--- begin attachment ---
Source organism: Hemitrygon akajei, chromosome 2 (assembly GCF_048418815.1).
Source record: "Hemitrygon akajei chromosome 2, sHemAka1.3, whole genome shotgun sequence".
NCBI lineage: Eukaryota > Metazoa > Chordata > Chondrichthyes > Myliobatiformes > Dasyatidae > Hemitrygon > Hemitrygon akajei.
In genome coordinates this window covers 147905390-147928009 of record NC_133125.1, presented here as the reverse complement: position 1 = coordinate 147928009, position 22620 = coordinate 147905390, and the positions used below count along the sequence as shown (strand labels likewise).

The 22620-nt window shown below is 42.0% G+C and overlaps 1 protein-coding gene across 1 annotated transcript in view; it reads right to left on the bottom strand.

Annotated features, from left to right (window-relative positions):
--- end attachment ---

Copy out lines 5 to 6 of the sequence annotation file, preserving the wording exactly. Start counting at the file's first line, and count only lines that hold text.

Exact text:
The 22620-nt window shown below is 42.0% G+C and overlaps 1 protein-coding gene across 1 annotated transcript in view; it reads right to left on the bottom strand.

Annotated features, from left to right (window-relative positions):